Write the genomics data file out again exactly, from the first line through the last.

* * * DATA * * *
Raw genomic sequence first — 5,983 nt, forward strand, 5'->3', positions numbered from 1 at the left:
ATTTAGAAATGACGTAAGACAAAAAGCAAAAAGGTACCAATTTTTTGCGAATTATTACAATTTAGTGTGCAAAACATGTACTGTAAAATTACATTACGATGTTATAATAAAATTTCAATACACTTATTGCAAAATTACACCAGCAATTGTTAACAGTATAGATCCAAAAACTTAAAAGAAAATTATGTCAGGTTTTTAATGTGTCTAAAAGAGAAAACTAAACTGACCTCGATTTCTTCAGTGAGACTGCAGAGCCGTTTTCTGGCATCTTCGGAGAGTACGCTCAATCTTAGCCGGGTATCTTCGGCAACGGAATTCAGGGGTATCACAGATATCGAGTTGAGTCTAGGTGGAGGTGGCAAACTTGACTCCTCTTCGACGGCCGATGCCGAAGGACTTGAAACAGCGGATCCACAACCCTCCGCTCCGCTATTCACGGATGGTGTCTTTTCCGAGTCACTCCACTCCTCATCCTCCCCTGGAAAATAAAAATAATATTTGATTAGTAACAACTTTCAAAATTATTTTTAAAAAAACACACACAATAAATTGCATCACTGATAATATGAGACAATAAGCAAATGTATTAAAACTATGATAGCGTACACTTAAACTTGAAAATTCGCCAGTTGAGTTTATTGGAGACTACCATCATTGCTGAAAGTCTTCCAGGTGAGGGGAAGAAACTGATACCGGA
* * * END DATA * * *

Raw genomic sequence first — 5,983 nt, forward strand, 5'->3', positions numbered from 1 at the left:
ATTTAGAAATGACGTAAGACAAAAAGCAAAAAGGTACCAATTTTTTGCGAATTATTACAATTTAGTGTGCAAAACATGTACTGTAAAATTACATTACGATGTTATAATAAAATTTCAATACACTTATTGCAAAATTACACCAGCAATTGTTAACAGTATAGATCCAAAAACTTAAAAGAAAATTATGTCAGGTTTTTAATGTGTCTAAAAGAGAAAACTAAACTGACCTCGATTTCTTCAGTGAGACTGCAGAGCCGTTTTCTGGCATCTTCGGAGAGTACGCTCAATCTTAGCCGGGTATCTTCGGCAACGGAATTCAGGGGTATCACAGATATCGAGTTGAGTCTAGGTGGAGGTGGCAAACTTGACTCCTCTTCGACGGCCGATGCCGAAGGACTTGAAACAGCGGATCCACAACCCTCCGCTCCGCTATTCACGGATGGTGTCTTTTCCGAGTCACTCCACTCCTCATCCTCCCCTGGAAAATAAAAATAATATTTGATTAGTAACAACTTTCAAAATTATTTTTAAAAAAACACACACAATAAATTGCATCACTGATAATATGAGACAATAAGCAAATGTATTAAAACTATGATAGCGTACACTTAAACTTGAAAATTCGCCAGTTGAGTTTATTGGAGACTACCATCATTGCTGAAAGTCTTCCAGGTGAGGGGAAGAAACTGATACCGGA